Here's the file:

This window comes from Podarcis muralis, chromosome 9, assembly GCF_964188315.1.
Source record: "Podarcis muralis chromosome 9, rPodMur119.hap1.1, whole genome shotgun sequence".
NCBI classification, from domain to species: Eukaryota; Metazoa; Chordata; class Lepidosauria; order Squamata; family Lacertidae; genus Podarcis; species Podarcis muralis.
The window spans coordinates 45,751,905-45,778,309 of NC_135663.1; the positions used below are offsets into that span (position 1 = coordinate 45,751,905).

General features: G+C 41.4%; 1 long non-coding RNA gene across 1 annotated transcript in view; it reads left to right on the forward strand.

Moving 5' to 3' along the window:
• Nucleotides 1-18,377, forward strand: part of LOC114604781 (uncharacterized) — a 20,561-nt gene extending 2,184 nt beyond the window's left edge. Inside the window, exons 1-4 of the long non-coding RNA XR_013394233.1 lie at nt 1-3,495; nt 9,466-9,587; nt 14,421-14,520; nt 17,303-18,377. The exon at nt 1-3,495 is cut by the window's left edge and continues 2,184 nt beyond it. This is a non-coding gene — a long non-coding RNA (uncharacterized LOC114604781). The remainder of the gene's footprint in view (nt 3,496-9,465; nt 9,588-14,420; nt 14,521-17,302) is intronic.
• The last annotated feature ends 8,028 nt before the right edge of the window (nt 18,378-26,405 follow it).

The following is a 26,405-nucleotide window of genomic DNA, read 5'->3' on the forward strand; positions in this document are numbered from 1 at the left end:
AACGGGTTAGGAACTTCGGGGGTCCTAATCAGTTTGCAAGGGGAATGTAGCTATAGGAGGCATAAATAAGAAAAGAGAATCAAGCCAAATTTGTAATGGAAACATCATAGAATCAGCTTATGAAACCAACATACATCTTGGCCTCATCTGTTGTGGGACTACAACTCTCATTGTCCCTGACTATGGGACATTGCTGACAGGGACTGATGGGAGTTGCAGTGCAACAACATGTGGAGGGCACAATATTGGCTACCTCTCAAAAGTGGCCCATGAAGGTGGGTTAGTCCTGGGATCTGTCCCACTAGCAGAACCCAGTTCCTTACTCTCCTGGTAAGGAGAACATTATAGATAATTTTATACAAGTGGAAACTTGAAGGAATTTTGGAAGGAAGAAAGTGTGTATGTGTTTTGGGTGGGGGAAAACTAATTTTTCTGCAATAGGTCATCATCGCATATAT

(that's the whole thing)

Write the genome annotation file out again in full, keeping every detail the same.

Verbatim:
This window comes from Podarcis muralis, chromosome 9, assembly GCF_964188315.1.
Source record: "Podarcis muralis chromosome 9, rPodMur119.hap1.1, whole genome shotgun sequence".
NCBI classification, from domain to species: Eukaryota; Metazoa; Chordata; class Lepidosauria; order Squamata; family Lacertidae; genus Podarcis; species Podarcis muralis.
The window spans coordinates 45,751,905-45,778,309 of NC_135663.1; the positions used below are offsets into that span (position 1 = coordinate 45,751,905).

General features: G+C 41.4%; 1 long non-coding RNA gene across 1 annotated transcript in view; it reads left to right on the forward strand.

Moving 5' to 3' along the window:
• Nucleotides 1-18,377, forward strand: part of LOC114604781 (uncharacterized) — a 20,561-nt gene extending 2,184 nt beyond the window's left edge. Inside the window, exons 1-4 of the long non-coding RNA XR_013394233.1 lie at nt 1-3,495; nt 9,466-9,587; nt 14,421-14,520; nt 17,303-18,377. The exon at nt 1-3,495 is cut by the window's left edge and continues 2,184 nt beyond it. This is a non-coding gene — a long non-coding RNA (uncharacterized LOC114604781). The remainder of the gene's footprint in view (nt 3,496-9,465; nt 9,588-14,420; nt 14,521-17,302) is intronic.
• The last annotated feature ends 8,028 nt before the right edge of the window (nt 18,378-26,405 follow it).

The following is a 26,405-nucleotide window of genomic DNA, read 5'->3' on the forward strand; positions in this document are numbered from 1 at the left end:
AACGGGTTAGGAACTTCGGGGGTCCTAATCAGTTTGCAAGGGGAATGTAGCTATAGGAGGCATAAATAAGAAAAGAGAATCAAGCCAAATTTGTAATGGAAACATCATAGAATCAGCTTATGAAACCAACATACATCTTGGCCTCATCTGTTGTGGGACTACAACTCTCATTGTCCCTGACTATGGGACATTGCTGACAGGGACTGATGGGAGTTGCAGTGCAACAACATGTGGAGGGCACAATATTGGCTACCTCTCAAAAGTGGCCCATGAAGGTGGGTTAGTCCTGGGATCTGTCCCACTAGCAGAACCCAGTTCCTTACTCTCCTGGTAAGGAGAACATTATAGATAATTTTATACAAGTGGAAACTTGAAGGAATTTTGGAAGGAAGAAAGTGTGTATGTGTTTTGGGTGGGGGAAAACTAATTTTTCTGCAATAGGTCATCATCGCATATAT